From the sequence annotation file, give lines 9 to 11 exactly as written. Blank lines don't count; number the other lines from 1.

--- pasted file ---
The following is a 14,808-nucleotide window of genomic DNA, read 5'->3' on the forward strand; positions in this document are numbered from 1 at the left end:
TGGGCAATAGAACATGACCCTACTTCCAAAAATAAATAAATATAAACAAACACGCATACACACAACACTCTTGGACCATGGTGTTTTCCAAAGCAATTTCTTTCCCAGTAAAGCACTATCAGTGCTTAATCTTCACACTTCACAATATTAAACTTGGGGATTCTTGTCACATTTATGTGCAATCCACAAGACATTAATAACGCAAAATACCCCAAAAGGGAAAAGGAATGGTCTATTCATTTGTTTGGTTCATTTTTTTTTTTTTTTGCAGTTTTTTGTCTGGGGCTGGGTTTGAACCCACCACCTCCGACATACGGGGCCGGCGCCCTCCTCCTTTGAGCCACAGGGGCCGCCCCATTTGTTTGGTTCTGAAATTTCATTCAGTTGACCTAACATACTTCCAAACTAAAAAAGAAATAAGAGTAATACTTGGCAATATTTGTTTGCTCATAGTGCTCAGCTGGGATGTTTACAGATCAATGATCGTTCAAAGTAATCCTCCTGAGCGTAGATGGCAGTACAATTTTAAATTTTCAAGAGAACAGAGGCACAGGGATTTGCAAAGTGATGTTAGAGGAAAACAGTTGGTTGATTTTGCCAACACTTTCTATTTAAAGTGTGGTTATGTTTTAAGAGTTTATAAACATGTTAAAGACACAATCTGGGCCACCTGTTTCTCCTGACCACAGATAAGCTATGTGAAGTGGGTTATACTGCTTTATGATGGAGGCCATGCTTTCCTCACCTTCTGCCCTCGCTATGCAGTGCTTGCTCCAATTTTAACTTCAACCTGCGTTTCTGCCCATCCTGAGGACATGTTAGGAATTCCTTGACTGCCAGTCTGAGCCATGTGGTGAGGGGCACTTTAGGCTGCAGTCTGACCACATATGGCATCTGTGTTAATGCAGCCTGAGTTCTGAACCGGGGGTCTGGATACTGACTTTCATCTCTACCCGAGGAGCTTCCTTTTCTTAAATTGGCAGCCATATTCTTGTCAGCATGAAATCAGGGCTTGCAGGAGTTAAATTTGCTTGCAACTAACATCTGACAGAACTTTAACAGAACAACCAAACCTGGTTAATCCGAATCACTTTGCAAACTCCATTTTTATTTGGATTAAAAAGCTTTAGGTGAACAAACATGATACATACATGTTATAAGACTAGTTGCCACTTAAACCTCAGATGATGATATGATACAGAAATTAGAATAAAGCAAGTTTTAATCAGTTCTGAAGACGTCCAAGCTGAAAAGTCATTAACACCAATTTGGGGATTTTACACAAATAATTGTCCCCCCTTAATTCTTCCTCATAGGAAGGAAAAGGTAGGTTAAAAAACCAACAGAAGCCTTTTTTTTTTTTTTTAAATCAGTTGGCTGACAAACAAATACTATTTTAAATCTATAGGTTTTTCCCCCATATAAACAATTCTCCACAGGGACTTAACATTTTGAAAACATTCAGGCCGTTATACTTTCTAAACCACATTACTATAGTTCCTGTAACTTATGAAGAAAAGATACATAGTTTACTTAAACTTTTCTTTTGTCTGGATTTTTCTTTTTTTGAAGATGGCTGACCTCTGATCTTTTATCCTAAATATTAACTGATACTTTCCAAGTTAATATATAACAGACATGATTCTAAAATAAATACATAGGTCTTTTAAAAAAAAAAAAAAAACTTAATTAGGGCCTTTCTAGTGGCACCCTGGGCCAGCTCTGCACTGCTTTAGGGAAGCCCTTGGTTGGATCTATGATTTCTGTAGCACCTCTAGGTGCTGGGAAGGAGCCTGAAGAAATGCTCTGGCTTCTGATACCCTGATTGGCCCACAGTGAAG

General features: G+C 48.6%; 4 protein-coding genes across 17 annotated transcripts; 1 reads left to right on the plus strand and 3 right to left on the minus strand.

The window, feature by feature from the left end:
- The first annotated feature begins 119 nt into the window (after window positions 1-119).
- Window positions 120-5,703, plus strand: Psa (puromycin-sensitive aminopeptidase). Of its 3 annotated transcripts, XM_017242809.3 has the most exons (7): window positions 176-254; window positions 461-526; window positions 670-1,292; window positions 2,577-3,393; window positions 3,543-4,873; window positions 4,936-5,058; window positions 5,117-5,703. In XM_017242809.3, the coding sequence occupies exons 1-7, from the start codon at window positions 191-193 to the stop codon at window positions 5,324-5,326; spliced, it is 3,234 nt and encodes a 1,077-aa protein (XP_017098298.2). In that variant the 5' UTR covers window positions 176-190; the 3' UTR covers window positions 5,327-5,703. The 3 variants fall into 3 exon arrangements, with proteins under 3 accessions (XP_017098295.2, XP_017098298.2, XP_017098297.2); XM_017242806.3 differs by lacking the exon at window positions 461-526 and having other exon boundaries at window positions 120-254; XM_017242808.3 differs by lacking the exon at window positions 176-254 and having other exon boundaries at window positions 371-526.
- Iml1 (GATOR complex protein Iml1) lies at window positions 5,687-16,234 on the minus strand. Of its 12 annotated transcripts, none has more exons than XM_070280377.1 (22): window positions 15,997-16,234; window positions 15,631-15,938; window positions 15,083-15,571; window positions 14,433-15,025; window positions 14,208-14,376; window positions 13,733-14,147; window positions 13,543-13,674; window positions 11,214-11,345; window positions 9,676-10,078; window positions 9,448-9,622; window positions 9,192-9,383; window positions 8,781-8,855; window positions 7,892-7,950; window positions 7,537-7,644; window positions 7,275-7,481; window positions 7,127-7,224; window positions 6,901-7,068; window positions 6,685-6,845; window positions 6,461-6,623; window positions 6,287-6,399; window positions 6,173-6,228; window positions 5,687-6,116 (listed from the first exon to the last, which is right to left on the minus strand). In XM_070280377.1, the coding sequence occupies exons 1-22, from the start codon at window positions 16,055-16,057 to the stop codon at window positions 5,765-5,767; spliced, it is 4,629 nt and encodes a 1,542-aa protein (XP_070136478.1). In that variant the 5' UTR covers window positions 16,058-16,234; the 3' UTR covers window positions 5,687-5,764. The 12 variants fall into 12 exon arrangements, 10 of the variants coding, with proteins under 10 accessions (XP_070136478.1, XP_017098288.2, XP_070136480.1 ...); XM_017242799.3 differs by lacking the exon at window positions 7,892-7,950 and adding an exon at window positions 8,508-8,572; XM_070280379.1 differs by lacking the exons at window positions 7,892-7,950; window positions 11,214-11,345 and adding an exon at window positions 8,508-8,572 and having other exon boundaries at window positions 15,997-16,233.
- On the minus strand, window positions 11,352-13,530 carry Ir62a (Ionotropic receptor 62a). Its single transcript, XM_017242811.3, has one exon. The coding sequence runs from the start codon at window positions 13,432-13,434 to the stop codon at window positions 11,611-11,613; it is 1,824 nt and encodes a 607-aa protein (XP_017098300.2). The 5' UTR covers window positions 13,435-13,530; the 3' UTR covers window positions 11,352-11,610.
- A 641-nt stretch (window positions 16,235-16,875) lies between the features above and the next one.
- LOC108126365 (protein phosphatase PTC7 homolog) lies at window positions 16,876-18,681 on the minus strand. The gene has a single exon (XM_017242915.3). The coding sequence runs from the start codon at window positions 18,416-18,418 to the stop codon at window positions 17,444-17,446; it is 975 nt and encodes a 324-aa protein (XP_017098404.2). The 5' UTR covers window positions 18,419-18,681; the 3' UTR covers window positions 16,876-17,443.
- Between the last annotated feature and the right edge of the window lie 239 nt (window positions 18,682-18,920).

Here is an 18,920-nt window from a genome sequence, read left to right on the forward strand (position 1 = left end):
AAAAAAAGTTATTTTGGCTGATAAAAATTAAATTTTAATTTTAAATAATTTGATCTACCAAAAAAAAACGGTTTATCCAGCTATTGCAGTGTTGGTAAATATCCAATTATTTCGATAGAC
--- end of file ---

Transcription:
- A 641-nt stretch (window positions 16,235-16,875) lies between the features above and the next one.
- LOC108126365 (protein phosphatase PTC7 homolog) lies at window positions 16,876-18,681 on the minus strand. The gene has a single exon (XM_017242915.3). The coding sequence runs from the start codon at window positions 18,416-18,418 to the stop codon at window positions 17,444-17,446; it is 975 nt and encodes a 324-aa protein (XP_017098404.2). The 5' UTR covers window positions 18,419-18,681; the 3' UTR covers window positions 16,876-17,443.
- Between the last annotated feature and the right edge of the window lie 239 nt (window positions 18,682-18,920).